29

Feb

Pensions – some nasty traps!

Published by Simon Littlejohns

Urgent advice may be needed so read on

With all the recent changes to the tax treatment of pension contributions, planning in this area has become much more of a minefield than ever it was.

Individuals are understandably concerned about what might happen in the Budget on 16 March. A good number are considering what actions they may need to take prior to the Budget or the tax year end in light of some of the ‘scare’ stories in the press.

Whilst looking forward is to be commended some taxpayers are finding that there are some inherent problems with the pension planning they may have in place already. So it pays to be sure you understand your present pension position.

The existing rules are well known:

  • An annual allowance of £40,000 per pension input period – a year typically. Note that PIPs are aligned with the tax year for 6th April 2016 onwards; and
  • A lifetime allowance of £1 million from 6 April 2016.

The potential pitfalls and planning opportunities are perhaps not as well known.

If the annual allowance is exceeded in any particular year a tax charge will arise. Remember that for those taxpayers with long established pension arrangements any unused capacity in the previous three years can be taken into account in a later year with any excess over the £40,000 taken from the earliest of the previous three years.

There is also a ‘bonus’ in the current tax year in that if a taxpayer has already used up the £40,000 at the start of the year – i.e. before 8th July 2015 – they can still make a contribution of £40,000 before 6th April 2016. This is as a result of the alignment of the PIPs with the tax year.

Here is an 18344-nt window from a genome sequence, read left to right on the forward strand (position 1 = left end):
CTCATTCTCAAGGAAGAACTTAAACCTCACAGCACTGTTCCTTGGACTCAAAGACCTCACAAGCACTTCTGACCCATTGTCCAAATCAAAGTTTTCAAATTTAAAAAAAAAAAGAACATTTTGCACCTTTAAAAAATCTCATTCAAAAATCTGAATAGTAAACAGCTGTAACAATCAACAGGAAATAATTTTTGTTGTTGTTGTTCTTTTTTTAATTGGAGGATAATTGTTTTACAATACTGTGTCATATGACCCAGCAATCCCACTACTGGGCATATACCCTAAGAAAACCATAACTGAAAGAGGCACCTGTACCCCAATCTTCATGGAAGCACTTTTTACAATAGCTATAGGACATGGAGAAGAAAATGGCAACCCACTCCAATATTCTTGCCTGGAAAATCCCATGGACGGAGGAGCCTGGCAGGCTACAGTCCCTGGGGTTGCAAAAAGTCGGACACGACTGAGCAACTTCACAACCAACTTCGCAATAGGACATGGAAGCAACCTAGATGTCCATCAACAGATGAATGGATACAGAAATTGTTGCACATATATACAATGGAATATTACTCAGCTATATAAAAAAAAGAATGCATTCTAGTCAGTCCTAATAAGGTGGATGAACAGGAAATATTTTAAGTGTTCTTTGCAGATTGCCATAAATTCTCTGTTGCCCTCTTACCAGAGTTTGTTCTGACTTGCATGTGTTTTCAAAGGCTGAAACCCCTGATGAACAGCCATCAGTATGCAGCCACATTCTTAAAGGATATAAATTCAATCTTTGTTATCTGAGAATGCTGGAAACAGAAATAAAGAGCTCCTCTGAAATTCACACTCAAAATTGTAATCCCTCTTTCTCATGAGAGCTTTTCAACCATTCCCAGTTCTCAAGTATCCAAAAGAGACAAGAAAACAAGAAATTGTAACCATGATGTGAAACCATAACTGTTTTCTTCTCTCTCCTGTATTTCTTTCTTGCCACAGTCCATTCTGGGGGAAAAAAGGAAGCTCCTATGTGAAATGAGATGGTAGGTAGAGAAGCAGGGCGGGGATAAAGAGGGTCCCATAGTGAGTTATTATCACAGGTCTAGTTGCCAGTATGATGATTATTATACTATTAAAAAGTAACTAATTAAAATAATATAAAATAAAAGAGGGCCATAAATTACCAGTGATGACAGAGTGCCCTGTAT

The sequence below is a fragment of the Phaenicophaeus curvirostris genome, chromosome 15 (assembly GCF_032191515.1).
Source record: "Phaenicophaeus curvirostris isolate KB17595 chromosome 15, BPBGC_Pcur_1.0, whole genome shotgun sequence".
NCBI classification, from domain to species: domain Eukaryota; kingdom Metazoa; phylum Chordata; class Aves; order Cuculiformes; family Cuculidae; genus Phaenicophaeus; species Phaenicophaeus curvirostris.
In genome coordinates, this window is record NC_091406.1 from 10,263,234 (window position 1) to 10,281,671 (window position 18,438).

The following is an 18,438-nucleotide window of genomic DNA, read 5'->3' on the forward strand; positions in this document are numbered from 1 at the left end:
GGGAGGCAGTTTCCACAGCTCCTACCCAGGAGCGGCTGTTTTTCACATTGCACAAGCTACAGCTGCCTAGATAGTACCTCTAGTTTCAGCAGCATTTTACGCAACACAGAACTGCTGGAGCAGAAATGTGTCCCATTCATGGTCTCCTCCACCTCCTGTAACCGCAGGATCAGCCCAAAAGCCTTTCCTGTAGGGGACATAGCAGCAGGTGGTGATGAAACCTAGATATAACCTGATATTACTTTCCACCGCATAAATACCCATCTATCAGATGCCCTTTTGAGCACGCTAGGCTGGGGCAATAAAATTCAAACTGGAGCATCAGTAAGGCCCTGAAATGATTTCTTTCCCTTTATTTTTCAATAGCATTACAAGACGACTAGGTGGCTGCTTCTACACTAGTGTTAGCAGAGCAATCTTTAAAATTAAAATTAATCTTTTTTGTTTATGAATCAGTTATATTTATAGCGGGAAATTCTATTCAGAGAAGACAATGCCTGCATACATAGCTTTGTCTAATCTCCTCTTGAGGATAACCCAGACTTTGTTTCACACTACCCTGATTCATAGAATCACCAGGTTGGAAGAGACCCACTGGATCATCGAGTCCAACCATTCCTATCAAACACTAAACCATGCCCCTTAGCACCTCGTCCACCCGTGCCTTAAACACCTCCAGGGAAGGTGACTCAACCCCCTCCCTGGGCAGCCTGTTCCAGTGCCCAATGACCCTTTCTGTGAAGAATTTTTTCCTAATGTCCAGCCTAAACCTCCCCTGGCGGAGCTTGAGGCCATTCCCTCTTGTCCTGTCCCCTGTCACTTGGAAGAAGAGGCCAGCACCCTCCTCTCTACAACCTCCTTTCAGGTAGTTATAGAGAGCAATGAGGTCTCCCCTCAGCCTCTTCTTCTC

Remember also that the £40,000 annual allowance will be reduced for high earners with a £1 reduction for every £2 of ‘adjusted income’ above £150,000 until the lower contribution limit of £10,000 is reached when the adjusted income level is £210,000. Note here that ‘adjusted income’ is total gross income from all sources with the addition of employer’s pension contributions.

The above rules can give considerable contribution potential in the current tax year. However, note that there may be a further restriction depending on whether the contributions are personal or company. Personal contributions are limited to the taxpayer’s ‘net relevant earnings’ in the particular year. Company contributions are not restricted by reference to earnings. However, company contributions must meet the ‘wholly and exclusively’ test to be deductible for corporation tax purposes.

For those individuals in final salary schemes great care is needed and immediate advice should be sought if none has been taken already! The calculations which determine whether or not the annual and lifetime allowances have been exceeded for final salary scheme members are complicated and can potentially lead to some very material tax liabilities which may have to be funded out of post tax income rather than being set against the pension fund itself. This latter course of action will obviously reduce the pension fund and thus future pension entitlements.

This final salary issue is particularly relevant for those taxpayers with NHS pensions. A modest increase in salary can have a dramatic effect on the calculation of excess charges.

If you have a finally salary pension scheme and have not already taken advice then you should do so urgently.

There is no doubt that we will see further changes to the pensions regime in the forthcoming Budget.

The change which seems to be the favourite within the industry is a restriction of tax relief on pension contributions to a flat rate with that flat rate yet to be determined. It seems unlikely that the Chancellor will change the 25% tax free lump sum rules for existing funds but he may do so for future contributions. The suggestion of a ‘pension ISA’ would be a fundamental change to the pension framework which would take a number of years to implement and bed-in.

The pensions regime is now tremendously complicated and there are plenty of examples of instances of individual taxpayers being faced with unexpected tax liabilities which in some cases have been very difficult to settle.

I have no doubt that securing appropriate advice is advisable if only to ensure that any tax liabilities are not totally unexpected.

 

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